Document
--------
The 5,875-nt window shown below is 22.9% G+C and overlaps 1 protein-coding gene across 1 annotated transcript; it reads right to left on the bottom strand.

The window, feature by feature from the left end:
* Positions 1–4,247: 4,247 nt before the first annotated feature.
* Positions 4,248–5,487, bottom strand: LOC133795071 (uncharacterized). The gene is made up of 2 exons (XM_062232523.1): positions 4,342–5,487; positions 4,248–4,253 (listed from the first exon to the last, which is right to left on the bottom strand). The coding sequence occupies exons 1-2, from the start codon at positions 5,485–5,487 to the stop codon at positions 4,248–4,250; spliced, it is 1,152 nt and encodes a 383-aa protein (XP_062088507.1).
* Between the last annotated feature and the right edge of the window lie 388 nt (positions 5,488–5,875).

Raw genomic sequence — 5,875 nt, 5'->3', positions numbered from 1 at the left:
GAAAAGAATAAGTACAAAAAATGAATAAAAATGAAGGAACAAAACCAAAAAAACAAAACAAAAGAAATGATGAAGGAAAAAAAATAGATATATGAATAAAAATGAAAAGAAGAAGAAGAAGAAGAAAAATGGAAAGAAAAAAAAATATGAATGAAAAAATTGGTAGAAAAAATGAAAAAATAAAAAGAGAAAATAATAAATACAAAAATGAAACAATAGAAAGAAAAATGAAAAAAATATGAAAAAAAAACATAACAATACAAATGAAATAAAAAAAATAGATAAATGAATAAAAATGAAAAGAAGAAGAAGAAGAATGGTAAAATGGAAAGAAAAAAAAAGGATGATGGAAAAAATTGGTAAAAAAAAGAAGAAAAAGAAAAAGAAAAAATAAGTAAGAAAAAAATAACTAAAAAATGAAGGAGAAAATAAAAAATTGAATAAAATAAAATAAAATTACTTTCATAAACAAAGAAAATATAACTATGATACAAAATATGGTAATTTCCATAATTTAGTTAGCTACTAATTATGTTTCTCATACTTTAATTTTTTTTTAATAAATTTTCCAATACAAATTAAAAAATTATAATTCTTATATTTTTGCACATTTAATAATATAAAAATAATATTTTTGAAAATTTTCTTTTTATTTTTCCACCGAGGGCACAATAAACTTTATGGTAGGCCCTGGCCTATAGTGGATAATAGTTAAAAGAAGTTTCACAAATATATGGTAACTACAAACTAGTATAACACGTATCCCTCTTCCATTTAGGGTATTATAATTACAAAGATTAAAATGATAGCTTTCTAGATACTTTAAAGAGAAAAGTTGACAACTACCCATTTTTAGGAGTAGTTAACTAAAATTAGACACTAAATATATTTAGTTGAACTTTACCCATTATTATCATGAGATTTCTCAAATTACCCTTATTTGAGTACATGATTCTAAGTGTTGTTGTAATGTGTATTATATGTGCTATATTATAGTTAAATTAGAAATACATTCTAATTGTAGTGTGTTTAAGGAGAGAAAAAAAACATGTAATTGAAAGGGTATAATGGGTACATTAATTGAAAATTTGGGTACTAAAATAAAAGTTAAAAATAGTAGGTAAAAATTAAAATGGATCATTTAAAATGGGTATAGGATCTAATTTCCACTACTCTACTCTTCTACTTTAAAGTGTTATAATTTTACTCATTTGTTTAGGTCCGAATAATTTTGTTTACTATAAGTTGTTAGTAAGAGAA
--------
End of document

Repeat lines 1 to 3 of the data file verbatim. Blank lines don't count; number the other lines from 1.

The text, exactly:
The 5,875-nt window shown below is 22.9% G+C and overlaps 1 protein-coding gene across 1 annotated transcript; it reads right to left on the bottom strand.

The window, feature by feature from the left end:
* Positions 1–4,247: 4,247 nt before the first annotated feature.